Duke's legacy is not only being the first, but also being the best. As surfing’s, and Hawaii’s, first ambassador to the world, he carried himself with dignity and distinction. He embodied the characteristics of a true sportsman – grace, strength and humility – and in doing so set a high standard. Later in life, he offered the following advice to young surfers: “Just take your time – wave comes. Let the other guys go, catch another one.” As usual, his take on surfing was on point, foretelling crowded lineups and extolling the primary virtues of surfing – patience and fun. If ever there was a surfer owed a wave – of gratitude – it is Duke Kahanamoku.
Kelly SlaterPassionate fans of all sports love to debate “who’s best?” Surfers don’t need to spend much time on the subject. If you gauge it by world titles, innovations in surfing, or number of supermodels dated, the name is well-known and the presumption rarely challenged. We know who our sport’s greatest all-time champ is: Kelly Slater.
Speed, power, flexibility, and freakish tube-riding skills are the meat in his over flowing lunch pail of tricks. During contests, the fact that he routinely lays down sick maneuvers with speed, power, and poise, at the most inopportune times for his opponents, has propelled him to the pinnacle of the sport and netted him eight (going on nine) World Titles!
One part competitive animal and the other natural-born talent, Kelly Slater is hard to beat and, to date, impossible to beat consistently. At 38, he sits astride surfing’s throne holding court as the best surfer in the world. A quick glance at the rise, and further rise, of surfing’s modern-day monarch provides a fuller picture of the man and his career.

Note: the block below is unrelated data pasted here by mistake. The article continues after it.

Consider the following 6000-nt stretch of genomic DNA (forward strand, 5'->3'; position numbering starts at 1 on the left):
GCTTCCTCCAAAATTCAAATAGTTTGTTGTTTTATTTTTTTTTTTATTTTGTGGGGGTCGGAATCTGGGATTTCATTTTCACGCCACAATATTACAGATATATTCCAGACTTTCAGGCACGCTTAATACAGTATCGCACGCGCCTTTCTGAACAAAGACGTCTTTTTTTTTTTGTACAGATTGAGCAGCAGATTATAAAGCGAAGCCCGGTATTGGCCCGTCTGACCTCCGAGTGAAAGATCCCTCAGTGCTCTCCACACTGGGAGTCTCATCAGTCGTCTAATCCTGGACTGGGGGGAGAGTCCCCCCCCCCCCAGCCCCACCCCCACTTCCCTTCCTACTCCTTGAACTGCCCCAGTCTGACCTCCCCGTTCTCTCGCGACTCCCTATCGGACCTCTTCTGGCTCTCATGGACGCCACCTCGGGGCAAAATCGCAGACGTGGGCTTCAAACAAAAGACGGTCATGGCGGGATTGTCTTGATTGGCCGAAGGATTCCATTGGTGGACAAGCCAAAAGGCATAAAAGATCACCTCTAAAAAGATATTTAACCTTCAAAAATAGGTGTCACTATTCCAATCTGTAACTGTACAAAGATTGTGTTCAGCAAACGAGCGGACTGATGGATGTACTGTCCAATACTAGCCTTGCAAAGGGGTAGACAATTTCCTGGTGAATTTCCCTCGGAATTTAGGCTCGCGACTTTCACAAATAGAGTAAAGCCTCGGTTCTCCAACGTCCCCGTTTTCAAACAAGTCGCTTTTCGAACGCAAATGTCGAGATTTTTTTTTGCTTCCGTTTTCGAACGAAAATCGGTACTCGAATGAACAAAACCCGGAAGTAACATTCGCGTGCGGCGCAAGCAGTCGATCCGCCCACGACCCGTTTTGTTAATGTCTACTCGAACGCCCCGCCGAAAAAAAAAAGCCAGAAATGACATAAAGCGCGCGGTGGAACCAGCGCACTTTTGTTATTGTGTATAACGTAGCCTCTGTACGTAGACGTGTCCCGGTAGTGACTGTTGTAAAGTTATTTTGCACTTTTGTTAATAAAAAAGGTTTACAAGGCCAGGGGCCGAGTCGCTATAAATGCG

Kelly Slater was not born into a “wave-rich” environment. Raised in the surf capital of Florida, Cocoa Beach, he took to less than ideal waves and surf contests with gusto. The small and inconsistent surf of Central Florida was the kiddie pool in which he learned to generate speed and power. He probably also developed an undying appreciation for serious high-performance waves, in which he would later excel.
Like any aspiring East Coast talent, he clocked many trips with older surfers to Central America and the Caribbean while competing in contests up and down the eastern seaboard. During this period, he honed his speedy turns and vertical attack, and developed his signature power and contortionist-like moves, all the while absorbing competitive experience. A talent poised to explode, Kelly would not wait long to showcase his preternatural repertoire.
In 1992, Kelly burst onto the world stage and scalped the first of his eight world titles. Through his surfing, he not so subtly announced the arrival of a new generation, and established himself as its leader. From 1994 to 1998, he ran off four more titles, crossing the line from great surfer to one of the greatest. Along the way, he starred in Baywatch and dated Pamela Anderson and other high-profile beautiful people, but he never lost his reputation as the man to beat. Unlike other great world surf champs, he didn’t choose to recede into a cushy surf industry job or pursue an enviable (non-competitive) life of ripping long walls in exotic locations for free. Like legends in other sports (see Muhammad Ali or Lance Armstrong) he took some years off only to come roaring back to reassert his dominance by winning more world titles (’05,’07, '08) against much younger men.
Boil away all the accolades and flowery adjectives, and one simple statement personifies his greatness. Kelly Slater was the best surfer in the world in 1992 and unquestionably remains at the pinnacle of the sport in 2008. Great athletes accomplishments flirt with degrees of permanence or fade quickly, while a legend’s resonate for generations. Kelly Slater’s competitive supremacy and mastery of the art of riding waves earns him the moniker “living legend.” It is difficult to call the most dominant surfer of all time anything else.